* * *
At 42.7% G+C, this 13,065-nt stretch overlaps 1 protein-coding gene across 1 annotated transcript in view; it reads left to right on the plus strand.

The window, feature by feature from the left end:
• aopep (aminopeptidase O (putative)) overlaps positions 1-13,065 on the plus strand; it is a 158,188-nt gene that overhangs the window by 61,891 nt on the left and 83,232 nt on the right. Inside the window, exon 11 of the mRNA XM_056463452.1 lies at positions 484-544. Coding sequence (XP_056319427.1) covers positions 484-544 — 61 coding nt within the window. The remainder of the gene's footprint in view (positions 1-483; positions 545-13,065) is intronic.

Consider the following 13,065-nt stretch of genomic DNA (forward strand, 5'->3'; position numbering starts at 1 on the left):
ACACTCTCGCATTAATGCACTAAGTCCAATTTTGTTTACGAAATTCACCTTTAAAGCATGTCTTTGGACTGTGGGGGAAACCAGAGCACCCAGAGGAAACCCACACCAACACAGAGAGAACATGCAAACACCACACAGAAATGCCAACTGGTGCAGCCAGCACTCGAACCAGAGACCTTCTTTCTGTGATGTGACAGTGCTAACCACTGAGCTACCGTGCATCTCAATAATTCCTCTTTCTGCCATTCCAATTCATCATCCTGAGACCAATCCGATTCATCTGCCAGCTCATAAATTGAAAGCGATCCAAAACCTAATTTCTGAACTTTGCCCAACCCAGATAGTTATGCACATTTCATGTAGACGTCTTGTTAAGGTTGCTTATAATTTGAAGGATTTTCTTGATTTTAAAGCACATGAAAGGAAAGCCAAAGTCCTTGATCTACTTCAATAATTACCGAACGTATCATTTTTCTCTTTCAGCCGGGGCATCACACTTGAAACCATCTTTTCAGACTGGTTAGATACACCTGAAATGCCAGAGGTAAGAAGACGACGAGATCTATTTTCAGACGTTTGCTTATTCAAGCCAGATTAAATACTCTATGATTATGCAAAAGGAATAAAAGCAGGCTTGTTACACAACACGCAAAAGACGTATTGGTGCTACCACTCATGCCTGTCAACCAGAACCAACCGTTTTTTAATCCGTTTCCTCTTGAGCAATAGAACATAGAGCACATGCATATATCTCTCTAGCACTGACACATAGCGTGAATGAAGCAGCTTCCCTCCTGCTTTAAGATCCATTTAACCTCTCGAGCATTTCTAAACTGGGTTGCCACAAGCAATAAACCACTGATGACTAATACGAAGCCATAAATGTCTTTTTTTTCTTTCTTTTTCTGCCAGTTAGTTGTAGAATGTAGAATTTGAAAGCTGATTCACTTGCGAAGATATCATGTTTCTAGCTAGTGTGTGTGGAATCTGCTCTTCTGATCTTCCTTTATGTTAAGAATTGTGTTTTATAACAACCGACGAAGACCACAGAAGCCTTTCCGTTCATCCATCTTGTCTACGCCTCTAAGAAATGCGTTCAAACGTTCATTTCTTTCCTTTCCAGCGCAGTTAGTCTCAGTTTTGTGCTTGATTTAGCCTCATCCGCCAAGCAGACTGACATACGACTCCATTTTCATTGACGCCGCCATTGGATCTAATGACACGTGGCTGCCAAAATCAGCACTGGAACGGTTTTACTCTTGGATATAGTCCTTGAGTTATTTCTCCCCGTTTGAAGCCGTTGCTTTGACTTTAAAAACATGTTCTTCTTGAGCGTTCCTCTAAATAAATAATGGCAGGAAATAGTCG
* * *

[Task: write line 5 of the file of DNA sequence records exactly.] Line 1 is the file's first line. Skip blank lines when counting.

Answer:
ACACTCTCGCATTAATGCACTAAGTCCAATTTTGTTTACGAAATTCACCTTTAAAGCATGTCTTTGGACTGTGGGGGAAACCAGAGCACCCAGAGGAAACCCACACCAACACAGAGAGAACATGCAAACACCACACAGAAATGCCAACTGGTGCAGCCAGCACTCGAACCAGAGACCTTCTTTCTGTGATGTGACAGTGCTAACCACTGAGCTACCGTGCATCTCAATAATTCCTCTTTCTGCCATTCCAATTCATCATCCTGAGACCAATCCGATTCATCTGCCAGCTCATAAATTGAAAGCGATCCAAAACCTAATTTCTGAACTTTGCCCAACCCAGATAGTTATGCACATTTCATGTAGACGTCTTGTTAAGGTTGCTTATAATTTGAAGGATTTTCTTGATTTTAAAGCACATGAAAGGAAAGCCAAAGTCCTTGATCTACTTCAATAATTACCGAACGTATCATTTTTCTCTTTCAGCCGGGGCATCACACTTGAAACCATCTTTTCAGACTGGTTAGATACACCTGAAATGCCAGAGGTAAGAAGACGACGAGATCTATTTTCAGACGTTTGCTTATTCAAGCCAGATTAAATACTCTATGATTATGCAAAAGGAATAAAAGCAGGCTTGTTACACAACACGCAAAAGACGTATTGGTGCTACCACTCATGCCTGTCAACCAGAACCAACCGTTTTTTAATCCGTTTCCTCTTGAGCAATAGAACATAGAGCACATGCATATATCTCTCTAGCACTGACACATAGCGTGAATGAAGCAGCTTCCCTCCTGCTTTAAGATCCATTTAACCTCTCGAGCATTTCTAAACTGGGTTGCCACAAGCAATAAACCACTGATGACTAATACGAAGCCATAAATGTCTTTTTTTTCTTTCTTTTTCTGCCAGTTAGTTGTAGAATGTAGAATTTGAAAGCTGATTCACTTGCGAAGATATCATGTTTCTAGCTAGTGTGTGTGGAATCTGCTCTTCTGATCTTCCTTTATGTTAAGAATTGTGTTTTATAACAACCGACGAAGACCACAGAAGCCTTTCCGTTCATCCATCTTGTCTACGCCTCTAAGAAATGCGTTCAAACGTTCATTTCTTTCCTTTCCAGCGCAGTTAGTCTCAGTTTTGTGCTTGATTTAGCCTCATCCGCCAAGCAGACTGACATACGACTCCATTTTCATTGACGCCGCCATTGGATCTAATGACACGTGGCTGCCAAAATCAGCACTGGAACGGTTTTACTCTTGGATATAGTCCTTGAGTTATTTCTCCCCGTTTGAAGCCGTTGCTTTGACTTTAAAAACATGTTCTTCTTGAGCGTTCCTCTAAATAAATAATGGCAGGAAATAGTCG